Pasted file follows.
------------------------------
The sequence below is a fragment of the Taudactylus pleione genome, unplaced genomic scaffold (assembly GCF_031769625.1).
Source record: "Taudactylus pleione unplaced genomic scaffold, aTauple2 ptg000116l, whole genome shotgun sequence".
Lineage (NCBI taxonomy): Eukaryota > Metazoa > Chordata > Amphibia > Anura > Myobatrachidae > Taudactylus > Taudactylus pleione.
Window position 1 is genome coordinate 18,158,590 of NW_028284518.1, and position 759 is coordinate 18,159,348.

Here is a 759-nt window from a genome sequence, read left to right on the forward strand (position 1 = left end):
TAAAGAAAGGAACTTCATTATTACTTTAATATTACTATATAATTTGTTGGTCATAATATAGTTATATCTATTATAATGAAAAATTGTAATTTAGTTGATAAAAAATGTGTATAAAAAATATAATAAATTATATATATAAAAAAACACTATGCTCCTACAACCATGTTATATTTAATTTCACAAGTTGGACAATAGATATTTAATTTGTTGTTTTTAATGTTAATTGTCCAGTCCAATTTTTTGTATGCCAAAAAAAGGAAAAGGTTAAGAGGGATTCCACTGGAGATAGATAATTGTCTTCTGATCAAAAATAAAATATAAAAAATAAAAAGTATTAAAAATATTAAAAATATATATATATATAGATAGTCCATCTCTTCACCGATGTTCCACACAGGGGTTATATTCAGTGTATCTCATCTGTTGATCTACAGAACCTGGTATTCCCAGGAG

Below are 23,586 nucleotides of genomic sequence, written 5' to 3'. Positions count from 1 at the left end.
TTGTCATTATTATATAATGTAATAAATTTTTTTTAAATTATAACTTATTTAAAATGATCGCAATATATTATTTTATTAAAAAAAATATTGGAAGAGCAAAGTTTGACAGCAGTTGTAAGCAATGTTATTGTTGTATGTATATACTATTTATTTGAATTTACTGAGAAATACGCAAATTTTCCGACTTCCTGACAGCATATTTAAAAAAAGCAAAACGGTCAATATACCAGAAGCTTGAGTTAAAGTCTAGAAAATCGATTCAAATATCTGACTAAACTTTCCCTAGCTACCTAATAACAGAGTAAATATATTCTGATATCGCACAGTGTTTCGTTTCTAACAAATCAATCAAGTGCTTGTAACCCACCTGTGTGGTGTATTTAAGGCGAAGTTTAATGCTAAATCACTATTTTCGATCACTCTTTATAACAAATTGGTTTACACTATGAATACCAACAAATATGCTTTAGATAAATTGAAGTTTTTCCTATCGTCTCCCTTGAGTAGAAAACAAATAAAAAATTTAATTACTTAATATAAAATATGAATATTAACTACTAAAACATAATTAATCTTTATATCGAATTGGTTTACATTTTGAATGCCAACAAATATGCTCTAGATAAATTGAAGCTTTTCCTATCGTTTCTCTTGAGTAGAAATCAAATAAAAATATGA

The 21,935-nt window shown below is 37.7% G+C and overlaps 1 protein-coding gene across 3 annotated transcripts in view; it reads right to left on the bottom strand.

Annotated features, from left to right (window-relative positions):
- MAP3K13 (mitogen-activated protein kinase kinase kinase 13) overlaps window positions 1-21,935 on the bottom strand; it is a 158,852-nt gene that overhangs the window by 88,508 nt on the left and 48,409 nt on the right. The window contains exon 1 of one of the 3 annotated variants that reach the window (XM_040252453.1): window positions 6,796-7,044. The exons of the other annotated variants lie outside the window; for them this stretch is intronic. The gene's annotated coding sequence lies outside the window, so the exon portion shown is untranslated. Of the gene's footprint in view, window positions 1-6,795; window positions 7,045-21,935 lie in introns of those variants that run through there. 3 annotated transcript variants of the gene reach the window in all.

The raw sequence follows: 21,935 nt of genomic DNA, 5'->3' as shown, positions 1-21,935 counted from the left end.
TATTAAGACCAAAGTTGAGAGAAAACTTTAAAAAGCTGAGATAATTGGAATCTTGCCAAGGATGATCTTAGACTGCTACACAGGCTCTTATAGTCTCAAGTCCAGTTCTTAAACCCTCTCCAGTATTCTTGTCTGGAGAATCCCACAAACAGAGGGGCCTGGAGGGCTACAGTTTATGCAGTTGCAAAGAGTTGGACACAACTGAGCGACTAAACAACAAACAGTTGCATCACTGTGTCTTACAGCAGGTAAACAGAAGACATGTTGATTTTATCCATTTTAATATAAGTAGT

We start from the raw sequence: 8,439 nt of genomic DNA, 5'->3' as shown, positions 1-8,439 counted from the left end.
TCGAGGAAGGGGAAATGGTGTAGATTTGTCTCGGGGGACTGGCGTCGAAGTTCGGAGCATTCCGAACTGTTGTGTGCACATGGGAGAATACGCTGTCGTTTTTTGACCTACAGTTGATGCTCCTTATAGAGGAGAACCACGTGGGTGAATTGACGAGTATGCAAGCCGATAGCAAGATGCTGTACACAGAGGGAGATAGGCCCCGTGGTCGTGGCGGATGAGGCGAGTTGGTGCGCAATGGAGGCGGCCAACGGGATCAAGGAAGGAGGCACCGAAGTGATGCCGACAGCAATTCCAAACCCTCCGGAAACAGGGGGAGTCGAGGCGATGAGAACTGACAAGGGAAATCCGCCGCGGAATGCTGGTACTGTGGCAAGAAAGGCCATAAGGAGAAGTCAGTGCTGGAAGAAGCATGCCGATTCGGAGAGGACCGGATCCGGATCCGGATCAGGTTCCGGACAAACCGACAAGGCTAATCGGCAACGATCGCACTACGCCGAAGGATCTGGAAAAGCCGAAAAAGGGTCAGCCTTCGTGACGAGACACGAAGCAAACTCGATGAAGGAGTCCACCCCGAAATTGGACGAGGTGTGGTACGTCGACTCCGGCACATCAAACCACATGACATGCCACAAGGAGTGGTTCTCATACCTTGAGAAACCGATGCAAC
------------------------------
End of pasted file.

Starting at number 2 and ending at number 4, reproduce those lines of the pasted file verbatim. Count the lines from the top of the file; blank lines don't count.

Source record: "Taudactylus pleione unplaced genomic scaffold, aTauple2 ptg000116l, whole genome shotgun sequence".
Lineage (NCBI taxonomy): Eukaryota > Metazoa > Chordata > Amphibia > Anura > Myobatrachidae > Taudactylus > Taudactylus pleione.
Window position 1 is genome coordinate 18,158,590 of NW_028284518.1, and position 759 is coordinate 18,159,348.